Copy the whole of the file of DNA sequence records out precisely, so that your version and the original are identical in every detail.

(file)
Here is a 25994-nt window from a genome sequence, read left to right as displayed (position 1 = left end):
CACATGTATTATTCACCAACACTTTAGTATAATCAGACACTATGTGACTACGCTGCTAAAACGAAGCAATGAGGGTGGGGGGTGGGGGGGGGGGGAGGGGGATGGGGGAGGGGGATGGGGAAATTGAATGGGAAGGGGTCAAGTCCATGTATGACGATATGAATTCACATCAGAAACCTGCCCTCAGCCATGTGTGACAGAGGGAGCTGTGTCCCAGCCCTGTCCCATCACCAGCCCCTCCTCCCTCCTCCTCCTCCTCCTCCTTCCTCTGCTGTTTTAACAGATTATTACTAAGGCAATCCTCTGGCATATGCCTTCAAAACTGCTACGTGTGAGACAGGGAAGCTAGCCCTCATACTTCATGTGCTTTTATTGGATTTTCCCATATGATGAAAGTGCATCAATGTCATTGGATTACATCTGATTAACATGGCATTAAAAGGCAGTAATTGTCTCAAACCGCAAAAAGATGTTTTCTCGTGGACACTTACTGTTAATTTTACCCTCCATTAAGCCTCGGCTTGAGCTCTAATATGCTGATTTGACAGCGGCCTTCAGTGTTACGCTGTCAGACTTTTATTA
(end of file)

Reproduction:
Here is a 25994-nt window from a genome sequence, read left to right as displayed (position 1 = left end):
CACATGTATTATTCACCAACACTTTAGTATAATCAGACACTATGTGACTACGCTGCTAAAACGAAGCAATGAGGGTGGGGGGTGGGGGGGGGGGGAGGGGGATGGGGGAGGGGGATGGGGAAATTGAATGGGAAGGGGTCAAGTCCATGTATGACGATATGAATTCACATCAGAAACCTGCCCTCAGCCATGTGTGACAGAGGGAGCTGTGTCCCAGCCCTGTCCCATCACCAGCCCCTCCTCCCTCCTCCTCCTCCTCCTCCTTCCTCTGCTGTTTTAACAGATTATTACTAAGGCAATCCTCTGGCATATGCCTTCAAAACTGCTACGTGTGAGACAGGGAAGCTAGCCCTCATACTTCATGTGCTTTTATTGGATTTTCCCATATGATGAAAGTGCATCAATGTCATTGGATTACATCTGATTAACATGGCATTAAAAGGCAGTAATTGTCTCAAACCGCAAAAAGATGTTTTCTCGTGGACACTTACTGTTAATTTTACCCTCCATTAAGCCTCGGCTTGAGCTCTAATATGCTGATTTGACAGCGGCCTTCAGTGTTACGCTGTCAGACTTTTATTA